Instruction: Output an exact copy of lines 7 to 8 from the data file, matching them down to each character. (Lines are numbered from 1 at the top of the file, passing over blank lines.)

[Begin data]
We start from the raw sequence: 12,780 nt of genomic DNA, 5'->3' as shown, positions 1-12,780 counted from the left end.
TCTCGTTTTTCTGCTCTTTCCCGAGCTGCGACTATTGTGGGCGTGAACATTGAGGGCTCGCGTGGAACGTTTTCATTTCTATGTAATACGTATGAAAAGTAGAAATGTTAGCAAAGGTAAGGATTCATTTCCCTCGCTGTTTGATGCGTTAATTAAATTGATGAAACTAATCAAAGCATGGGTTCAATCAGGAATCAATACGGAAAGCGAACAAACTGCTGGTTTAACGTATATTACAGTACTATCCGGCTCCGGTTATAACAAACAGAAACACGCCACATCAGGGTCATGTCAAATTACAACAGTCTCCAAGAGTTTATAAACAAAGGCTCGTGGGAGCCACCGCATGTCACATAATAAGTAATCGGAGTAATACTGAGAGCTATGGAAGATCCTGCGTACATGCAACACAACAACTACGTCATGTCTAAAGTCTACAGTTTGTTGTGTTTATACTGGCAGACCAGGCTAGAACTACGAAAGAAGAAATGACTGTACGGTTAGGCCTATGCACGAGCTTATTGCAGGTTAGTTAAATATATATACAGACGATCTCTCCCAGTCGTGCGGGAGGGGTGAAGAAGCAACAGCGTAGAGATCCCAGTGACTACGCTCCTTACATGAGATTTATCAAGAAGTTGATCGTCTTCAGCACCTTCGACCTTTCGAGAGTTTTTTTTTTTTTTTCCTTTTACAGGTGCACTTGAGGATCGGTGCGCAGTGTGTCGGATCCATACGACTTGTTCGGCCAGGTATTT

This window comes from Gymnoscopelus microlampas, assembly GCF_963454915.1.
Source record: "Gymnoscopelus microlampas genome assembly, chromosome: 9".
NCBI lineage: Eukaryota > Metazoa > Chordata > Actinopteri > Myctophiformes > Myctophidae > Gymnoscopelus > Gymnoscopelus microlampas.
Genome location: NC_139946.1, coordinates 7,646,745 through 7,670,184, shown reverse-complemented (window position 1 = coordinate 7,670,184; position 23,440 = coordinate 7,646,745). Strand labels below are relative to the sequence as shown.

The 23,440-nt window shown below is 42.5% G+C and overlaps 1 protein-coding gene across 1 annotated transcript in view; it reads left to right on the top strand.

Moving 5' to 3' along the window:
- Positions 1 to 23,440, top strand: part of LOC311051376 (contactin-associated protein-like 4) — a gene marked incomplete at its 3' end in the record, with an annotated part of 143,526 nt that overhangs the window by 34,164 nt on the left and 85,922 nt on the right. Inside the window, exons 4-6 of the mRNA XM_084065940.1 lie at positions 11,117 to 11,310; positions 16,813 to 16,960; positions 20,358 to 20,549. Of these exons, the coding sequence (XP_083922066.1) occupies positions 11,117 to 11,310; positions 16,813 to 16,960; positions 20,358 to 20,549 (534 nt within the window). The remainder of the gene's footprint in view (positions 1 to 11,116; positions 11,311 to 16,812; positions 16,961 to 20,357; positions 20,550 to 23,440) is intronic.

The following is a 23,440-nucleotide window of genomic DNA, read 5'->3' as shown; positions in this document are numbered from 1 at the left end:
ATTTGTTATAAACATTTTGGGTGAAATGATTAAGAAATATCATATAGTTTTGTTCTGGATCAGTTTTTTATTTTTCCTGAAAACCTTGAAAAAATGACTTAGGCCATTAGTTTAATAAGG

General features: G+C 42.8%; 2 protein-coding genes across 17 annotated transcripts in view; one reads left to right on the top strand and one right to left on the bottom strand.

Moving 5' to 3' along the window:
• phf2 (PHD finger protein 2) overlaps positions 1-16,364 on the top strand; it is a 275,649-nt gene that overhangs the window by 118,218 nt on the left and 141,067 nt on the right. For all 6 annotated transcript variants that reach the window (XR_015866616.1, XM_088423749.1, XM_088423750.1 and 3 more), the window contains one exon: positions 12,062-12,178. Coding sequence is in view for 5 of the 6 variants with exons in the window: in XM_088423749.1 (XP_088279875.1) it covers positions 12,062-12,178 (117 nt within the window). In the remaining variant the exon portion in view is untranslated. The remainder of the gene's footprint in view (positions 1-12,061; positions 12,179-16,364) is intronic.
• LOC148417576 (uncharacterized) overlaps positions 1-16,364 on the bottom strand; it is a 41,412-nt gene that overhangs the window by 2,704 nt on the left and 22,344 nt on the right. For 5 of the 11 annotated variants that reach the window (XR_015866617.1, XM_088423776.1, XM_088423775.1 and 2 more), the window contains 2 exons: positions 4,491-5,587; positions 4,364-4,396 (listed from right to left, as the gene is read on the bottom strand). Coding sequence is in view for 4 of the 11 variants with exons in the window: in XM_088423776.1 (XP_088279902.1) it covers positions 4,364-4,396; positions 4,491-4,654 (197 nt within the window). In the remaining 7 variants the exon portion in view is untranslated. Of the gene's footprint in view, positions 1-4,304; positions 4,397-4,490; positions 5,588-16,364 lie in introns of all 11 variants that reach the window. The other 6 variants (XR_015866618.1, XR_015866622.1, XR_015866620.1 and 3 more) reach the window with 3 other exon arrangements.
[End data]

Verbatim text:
The 23,440-nt window shown below is 42.5% G+C and overlaps 1 protein-coding gene across 1 annotated transcript in view; it reads left to right on the top strand.

Moving 5' to 3' along the window: